This post explains how to unfold the undersampled, aliased image to the indices in the reconstruction matrix in SENSE.

## In short

I sketched how to place the mapping window for acceleration factors 2, 3 and 4. You can see the wrap-around of aliasing windows in the even acceleration factors.

## SENSE

SENSE (SENSitivity Encoding)[1] is an image-domain parallel imaging technique in MRI. For more information, you can visit the following links:

## Naive implementation

When you write your implementation of SENSE, you might be inclined to split the target image in two windows side by side and map to the corresponding index in each window as shown below.

However, the above mapping is incorrect.

Below I overlaid the original unwrapped image with such mapping. We can see that, even though the point in the undersampled image is aliased, one of the unwrapped points is pointing at the background.

## Correct implementation

We can see that the aliased image still contains the phantom at the center of the image, just like the fully-sampled image. Therefore, we must relocate one of the mapping windows at the center of the reconstruction matrix. The second window naturally wraps around from the end of the image to the beginning of the image as shown below.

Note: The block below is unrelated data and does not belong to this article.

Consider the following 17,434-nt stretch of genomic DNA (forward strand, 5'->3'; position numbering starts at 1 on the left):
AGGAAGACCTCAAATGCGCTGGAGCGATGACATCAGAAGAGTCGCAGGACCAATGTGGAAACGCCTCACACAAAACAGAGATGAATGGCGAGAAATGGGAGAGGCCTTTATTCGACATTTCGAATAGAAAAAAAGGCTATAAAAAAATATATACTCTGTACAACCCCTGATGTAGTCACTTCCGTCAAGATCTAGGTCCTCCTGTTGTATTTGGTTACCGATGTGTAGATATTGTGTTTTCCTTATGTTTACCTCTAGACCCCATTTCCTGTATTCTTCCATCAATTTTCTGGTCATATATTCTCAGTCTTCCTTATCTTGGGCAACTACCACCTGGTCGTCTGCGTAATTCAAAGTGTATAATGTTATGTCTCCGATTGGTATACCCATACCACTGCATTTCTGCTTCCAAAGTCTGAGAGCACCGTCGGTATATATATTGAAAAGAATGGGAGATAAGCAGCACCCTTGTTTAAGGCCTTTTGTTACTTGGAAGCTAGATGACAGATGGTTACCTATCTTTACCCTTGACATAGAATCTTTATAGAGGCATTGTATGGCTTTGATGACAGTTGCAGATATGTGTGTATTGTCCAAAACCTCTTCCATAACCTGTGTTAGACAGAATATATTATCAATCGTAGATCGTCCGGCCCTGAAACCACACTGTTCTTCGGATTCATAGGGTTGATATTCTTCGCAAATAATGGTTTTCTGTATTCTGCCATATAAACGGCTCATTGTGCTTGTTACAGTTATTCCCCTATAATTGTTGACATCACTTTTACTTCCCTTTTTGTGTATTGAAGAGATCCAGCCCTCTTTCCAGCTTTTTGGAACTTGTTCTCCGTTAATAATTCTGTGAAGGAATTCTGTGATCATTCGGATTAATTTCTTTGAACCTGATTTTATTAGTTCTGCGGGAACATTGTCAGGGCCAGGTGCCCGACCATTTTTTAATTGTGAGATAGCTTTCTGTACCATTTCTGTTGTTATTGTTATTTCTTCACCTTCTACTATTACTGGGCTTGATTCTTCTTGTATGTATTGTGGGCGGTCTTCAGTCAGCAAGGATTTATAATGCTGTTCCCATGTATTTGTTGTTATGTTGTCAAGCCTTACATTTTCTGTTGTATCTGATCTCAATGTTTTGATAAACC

We can see that now we found the corresponding locations from the aliased pixel.

In fact, this phenomenon happens whenever the acceleration factor is an even number. In the bottom figure I sketched how to place the mapping window for acceleration factors 2, 3 and 4.

The take-home lessons are the following:

- When using the acceleration factor of R, if R is an even number, one of the windows splits in half and wraps around in the target matrix.
- If we start counting the windows from the center one (index 0), the window which splits in half has index R/2.

## References

[1] SENSE: Sensitivity Encoding for Fast MRI. K. P. Pruessmann, M. Weiger, M. B. Scheidegger and P. Boesiger. Magnetic Resonance in Medicine: An Official Journal of the International Society for Magnetic Resonance in Medicine 42.5 (1999): 952-962.